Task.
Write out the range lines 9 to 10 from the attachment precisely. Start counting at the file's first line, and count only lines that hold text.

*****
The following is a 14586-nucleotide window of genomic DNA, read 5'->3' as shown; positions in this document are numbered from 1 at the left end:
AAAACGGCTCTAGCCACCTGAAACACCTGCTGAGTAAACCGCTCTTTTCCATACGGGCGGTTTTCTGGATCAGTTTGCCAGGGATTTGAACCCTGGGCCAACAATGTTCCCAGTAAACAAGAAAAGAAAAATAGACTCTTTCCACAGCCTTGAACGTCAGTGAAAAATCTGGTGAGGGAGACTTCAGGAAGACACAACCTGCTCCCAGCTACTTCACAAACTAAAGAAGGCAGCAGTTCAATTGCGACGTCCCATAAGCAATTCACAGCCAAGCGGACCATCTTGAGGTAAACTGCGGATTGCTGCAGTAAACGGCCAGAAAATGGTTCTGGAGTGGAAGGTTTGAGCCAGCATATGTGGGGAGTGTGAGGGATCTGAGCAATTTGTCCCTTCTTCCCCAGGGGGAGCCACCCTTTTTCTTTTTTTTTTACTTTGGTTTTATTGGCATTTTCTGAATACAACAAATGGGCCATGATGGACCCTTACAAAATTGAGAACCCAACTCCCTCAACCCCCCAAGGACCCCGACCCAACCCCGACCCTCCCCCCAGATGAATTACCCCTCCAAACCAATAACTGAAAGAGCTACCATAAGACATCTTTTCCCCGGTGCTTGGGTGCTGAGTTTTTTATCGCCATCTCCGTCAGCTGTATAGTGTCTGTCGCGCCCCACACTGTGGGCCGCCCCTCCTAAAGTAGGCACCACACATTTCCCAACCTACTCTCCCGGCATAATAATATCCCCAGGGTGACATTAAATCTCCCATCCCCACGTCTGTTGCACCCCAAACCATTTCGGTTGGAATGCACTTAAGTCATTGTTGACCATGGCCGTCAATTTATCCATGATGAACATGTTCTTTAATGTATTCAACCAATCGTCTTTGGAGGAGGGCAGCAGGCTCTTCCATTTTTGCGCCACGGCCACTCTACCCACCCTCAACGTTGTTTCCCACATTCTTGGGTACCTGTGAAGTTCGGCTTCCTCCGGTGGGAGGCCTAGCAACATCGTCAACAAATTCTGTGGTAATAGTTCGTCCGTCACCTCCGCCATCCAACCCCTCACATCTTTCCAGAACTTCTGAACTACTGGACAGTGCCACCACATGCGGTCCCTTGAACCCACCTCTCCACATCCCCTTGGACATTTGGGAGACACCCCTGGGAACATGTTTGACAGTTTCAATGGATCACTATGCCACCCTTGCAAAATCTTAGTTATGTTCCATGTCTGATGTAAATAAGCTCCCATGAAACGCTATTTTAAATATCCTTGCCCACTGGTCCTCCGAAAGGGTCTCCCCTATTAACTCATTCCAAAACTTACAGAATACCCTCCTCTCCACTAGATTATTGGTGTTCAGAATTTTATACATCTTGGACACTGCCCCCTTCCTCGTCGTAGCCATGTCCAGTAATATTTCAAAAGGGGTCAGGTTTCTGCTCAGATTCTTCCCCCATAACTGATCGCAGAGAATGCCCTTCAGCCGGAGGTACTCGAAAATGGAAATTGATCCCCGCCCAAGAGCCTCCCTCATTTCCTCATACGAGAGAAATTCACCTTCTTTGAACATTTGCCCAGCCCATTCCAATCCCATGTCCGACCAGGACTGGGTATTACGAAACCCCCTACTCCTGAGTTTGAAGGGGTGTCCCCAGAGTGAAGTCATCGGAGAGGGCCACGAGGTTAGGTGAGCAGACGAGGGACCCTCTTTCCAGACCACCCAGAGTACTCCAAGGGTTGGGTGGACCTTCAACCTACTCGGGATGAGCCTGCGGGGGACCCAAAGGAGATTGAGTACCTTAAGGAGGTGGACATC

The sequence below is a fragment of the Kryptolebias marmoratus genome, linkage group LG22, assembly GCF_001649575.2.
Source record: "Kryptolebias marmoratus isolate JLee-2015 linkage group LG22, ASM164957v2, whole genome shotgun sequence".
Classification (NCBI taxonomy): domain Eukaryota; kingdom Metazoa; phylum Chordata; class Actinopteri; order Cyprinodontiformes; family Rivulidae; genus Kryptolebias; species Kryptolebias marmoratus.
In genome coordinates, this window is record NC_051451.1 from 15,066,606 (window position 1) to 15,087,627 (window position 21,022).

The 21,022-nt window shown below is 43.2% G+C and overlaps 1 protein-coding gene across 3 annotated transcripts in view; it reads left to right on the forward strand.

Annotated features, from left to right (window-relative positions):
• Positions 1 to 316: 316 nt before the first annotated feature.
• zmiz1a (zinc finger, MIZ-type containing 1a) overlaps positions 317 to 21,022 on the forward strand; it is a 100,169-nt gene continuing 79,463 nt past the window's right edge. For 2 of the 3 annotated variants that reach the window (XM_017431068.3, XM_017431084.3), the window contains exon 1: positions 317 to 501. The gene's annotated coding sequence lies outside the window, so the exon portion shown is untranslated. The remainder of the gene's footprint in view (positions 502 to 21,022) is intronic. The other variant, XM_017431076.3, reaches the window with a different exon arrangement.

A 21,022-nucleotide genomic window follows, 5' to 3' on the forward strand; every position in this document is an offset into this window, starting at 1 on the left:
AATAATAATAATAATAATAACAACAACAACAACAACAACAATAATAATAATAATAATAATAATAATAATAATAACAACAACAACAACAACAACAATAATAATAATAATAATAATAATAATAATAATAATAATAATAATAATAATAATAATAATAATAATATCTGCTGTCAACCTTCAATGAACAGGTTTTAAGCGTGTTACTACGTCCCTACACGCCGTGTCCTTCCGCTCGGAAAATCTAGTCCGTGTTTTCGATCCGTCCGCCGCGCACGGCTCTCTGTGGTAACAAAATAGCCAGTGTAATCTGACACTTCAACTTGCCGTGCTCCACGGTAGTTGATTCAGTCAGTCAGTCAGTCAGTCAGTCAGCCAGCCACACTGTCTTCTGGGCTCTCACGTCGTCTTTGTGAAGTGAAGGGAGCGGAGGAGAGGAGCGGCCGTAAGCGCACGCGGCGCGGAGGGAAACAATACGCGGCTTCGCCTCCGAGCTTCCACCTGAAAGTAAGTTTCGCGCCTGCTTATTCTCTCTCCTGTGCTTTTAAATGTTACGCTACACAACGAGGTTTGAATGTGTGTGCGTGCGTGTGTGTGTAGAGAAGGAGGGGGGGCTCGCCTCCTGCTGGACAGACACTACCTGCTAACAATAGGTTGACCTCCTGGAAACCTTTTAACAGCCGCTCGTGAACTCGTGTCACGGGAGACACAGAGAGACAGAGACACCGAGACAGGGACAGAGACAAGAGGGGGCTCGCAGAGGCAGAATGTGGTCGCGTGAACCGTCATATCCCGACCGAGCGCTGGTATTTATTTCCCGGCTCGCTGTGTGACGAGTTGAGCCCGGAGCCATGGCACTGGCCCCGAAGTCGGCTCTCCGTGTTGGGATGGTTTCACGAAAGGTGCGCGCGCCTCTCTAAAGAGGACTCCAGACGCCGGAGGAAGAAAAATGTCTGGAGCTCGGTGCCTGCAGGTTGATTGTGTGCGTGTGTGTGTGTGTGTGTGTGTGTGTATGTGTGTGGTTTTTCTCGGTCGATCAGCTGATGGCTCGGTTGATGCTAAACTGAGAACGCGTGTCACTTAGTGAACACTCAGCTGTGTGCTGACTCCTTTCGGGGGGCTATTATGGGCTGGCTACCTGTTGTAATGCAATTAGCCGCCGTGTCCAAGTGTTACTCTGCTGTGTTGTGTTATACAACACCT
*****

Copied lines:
• Positions 1 to 316: 316 nt before the first annotated feature.
• zmiz1a (zinc finger, MIZ-type containing 1a) overlaps positions 317 to 21,022 on the forward strand; it is a 100,169-nt gene continuing 79,463 nt past the window's right edge. For 2 of the 3 annotated variants that reach the window (XM_017431068.3, XM_017431084.3), the window contains exon 1: positions 317 to 501. The gene's annotated coding sequence lies outside the window, so the exon portion shown is untranslated. The remainder of the gene's footprint in view (positions 502 to 21,022) is intronic. The other variant, XM_017431076.3, reaches the window with a different exon arrangement.